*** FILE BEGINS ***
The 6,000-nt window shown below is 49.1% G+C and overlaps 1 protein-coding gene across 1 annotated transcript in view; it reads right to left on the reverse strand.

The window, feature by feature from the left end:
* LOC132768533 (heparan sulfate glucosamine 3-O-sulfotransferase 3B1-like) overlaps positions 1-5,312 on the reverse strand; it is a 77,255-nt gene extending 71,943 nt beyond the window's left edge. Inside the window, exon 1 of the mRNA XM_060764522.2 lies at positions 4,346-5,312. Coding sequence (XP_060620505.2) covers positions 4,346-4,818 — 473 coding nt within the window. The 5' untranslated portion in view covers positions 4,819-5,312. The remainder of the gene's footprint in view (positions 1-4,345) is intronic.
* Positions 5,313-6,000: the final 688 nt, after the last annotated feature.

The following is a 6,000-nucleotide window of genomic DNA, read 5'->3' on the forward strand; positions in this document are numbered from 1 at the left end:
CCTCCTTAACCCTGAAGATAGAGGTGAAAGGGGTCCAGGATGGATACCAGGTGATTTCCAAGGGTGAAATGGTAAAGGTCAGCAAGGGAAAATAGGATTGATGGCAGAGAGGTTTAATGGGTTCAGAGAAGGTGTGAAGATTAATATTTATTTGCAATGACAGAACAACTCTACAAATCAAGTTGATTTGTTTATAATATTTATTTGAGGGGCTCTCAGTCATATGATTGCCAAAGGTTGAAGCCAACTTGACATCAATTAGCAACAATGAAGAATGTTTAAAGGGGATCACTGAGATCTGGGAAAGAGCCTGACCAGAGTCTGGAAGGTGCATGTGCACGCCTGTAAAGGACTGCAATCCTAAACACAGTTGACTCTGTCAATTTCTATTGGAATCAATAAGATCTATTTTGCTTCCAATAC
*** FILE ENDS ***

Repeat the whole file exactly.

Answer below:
The 6,000-nt window shown below is 49.1% G+C and overlaps 1 protein-coding gene across 1 annotated transcript in view; it reads right to left on the reverse strand.

The window, feature by feature from the left end:
* LOC132768533 (heparan sulfate glucosamine 3-O-sulfotransferase 3B1-like) overlaps positions 1-5,312 on the reverse strand; it is a 77,255-nt gene extending 71,943 nt beyond the window's left edge. Inside the window, exon 1 of the mRNA XM_060764522.2 lies at positions 4,346-5,312. Coding sequence (XP_060620505.2) covers positions 4,346-4,818 — 473 coding nt within the window. The 5' untranslated portion in view covers positions 4,819-5,312. The remainder of the gene's footprint in view (positions 1-4,345) is intronic.
* Positions 5,313-6,000: the final 688 nt, after the last annotated feature.

The following is a 6,000-nucleotide window of genomic DNA, read 5'->3' on the forward strand; positions in this document are numbered from 1 at the left end:
CCTCCTTAACCCTGAAGATAGAGGTGAAAGGGGTCCAGGATGGATACCAGGTGATTTCCAAGGGTGAAATGGTAAAGGTCAGCAAGGGAAAATAGGATTGATGGCAGAGAGGTTTAATGGGTTCAGAGAAGGTGTGAAGATTAATATTTATTTGCAATGACAGAACAACTCTACAAATCAAGTTGATTTGTTTATAATATTTATTTGAGGGGCTCTCAGTCATATGATTGCCAAAGGTTGAAGCCAACTTGACATCAATTAGCAACAATGAAGAATGTTTAAAGGGGATCACTGAGATCTGGGAAAGAGCCTGACCAGAGTCTGGAAGGTGCATGTGCACGCCTGTAAAGGACTGCAATCCTAAACACAGTTGACTCTGTCAATTTCTATTGGAATCAATAAGATCTATTTTGCTTCCAATAC